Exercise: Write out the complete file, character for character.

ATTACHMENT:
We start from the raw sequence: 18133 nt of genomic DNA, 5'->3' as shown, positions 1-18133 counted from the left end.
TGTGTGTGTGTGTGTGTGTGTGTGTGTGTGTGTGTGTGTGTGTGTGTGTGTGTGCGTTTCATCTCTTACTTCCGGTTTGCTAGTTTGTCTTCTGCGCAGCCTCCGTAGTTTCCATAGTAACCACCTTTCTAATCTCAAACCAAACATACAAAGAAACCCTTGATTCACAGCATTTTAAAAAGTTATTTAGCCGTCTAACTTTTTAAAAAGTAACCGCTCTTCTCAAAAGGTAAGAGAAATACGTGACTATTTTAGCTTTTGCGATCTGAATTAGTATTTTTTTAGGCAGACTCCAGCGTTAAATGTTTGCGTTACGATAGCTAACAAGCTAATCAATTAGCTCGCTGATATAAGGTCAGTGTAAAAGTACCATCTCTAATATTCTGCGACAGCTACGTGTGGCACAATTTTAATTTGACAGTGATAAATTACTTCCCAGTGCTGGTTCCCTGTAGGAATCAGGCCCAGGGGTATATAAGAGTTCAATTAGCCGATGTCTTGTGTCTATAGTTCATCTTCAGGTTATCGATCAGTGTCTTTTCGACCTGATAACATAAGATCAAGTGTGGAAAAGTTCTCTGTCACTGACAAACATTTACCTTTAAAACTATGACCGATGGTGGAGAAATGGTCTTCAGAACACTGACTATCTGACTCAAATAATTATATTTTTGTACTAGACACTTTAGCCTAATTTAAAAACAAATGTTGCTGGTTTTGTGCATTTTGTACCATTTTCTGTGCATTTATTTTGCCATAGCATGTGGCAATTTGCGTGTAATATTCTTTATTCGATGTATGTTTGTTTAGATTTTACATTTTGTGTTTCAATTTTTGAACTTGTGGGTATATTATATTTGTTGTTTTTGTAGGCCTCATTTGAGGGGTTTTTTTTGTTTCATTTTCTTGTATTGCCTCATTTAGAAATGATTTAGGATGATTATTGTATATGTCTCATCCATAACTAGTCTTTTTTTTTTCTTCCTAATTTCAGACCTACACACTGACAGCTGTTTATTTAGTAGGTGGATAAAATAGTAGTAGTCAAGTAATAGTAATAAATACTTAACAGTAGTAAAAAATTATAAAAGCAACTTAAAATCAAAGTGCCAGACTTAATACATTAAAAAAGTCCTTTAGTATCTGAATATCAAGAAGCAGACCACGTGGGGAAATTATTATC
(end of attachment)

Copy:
We start from the raw sequence: 18133 nt of genomic DNA, 5'->3' as shown, positions 1-18133 counted from the left end.
TGTGTGTGTGTGTGTGTGTGTGTGTGTGTGTGTGTGTGTGTGTGTGTGTGTGTGCGTTTCATCTCTTACTTCCGGTTTGCTAGTTTGTCTTCTGCGCAGCCTCCGTAGTTTCCATAGTAACCACCTTTCTAATCTCAAACCAAACATACAAAGAAACCCTTGATTCACAGCATTTTAAAAAGTTATTTAGCCGTCTAACTTTTTAAAAAGTAACCGCTCTTCTCAAAAGGTAAGAGAAATACGTGACTATTTTAGCTTTTGCGATCTGAATTAGTATTTTTTTAGGCAGACTCCAGCGTTAAATGTTTGCGTTACGATAGCTAACAAGCTAATCAATTAGCTCGCTGATATAAGGTCAGTGTAAAAGTACCATCTCTAATATTCTGCGACAGCTACGTGTGGCACAATTTTAATTTGACAGTGATAAATTACTTCCCAGTGCTGGTTCCCTGTAGGAATCAGGCCCAGGGGTATATAAGAGTTCAATTAGCCGATGTCTTGTGTCTATAGTTCATCTTCAGGTTATCGATCAGTGTCTTTTCGACCTGATAACATAAGATCAAGTGTGGAAAAGTTCTCTGTCACTGACAAACATTTACCTTTAAAACTATGACCGATGGTGGAGAAATGGTCTTCAGAACACTGACTATCTGACTCAAATAATTATATTTTTGTACTAGACACTTTAGCCTAATTTAAAAACAAATGTTGCTGGTTTTGTGCATTTTGTACCATTTTCTGTGCATTTATTTTGCCATAGCATGTGGCAATTTGCGTGTAATATTCTTTATTCGATGTATGTTTGTTTAGATTTTACATTTTGTGTTTCAATTTTTGAACTTGTGGGTATATTATATTTGTTGTTTTTGTAGGCCTCATTTGAGGGGTTTTTTTTGTTTCATTTTCTTGTATTGCCTCATTTAGAAATGATTTAGGATGATTATTGTATATGTCTCATCCATAACTAGTCTTTTTTTTTTCTTCCTAATTTCAGACCTACACACTGACAGCTGTTTATTTAGTAGGTGGATAAAATAGTAGTAGTCAAGTAATAGTAATAAATACTTAACAGTAGTAAAAAATTATAAAAGCAACTTAAAATCAAAGTGCCAGACTTAATACATTAAAAAAGTCCTTTAGTATCTGAATATCAAGAAGCAGACCACGTGGGGAAATTATTATC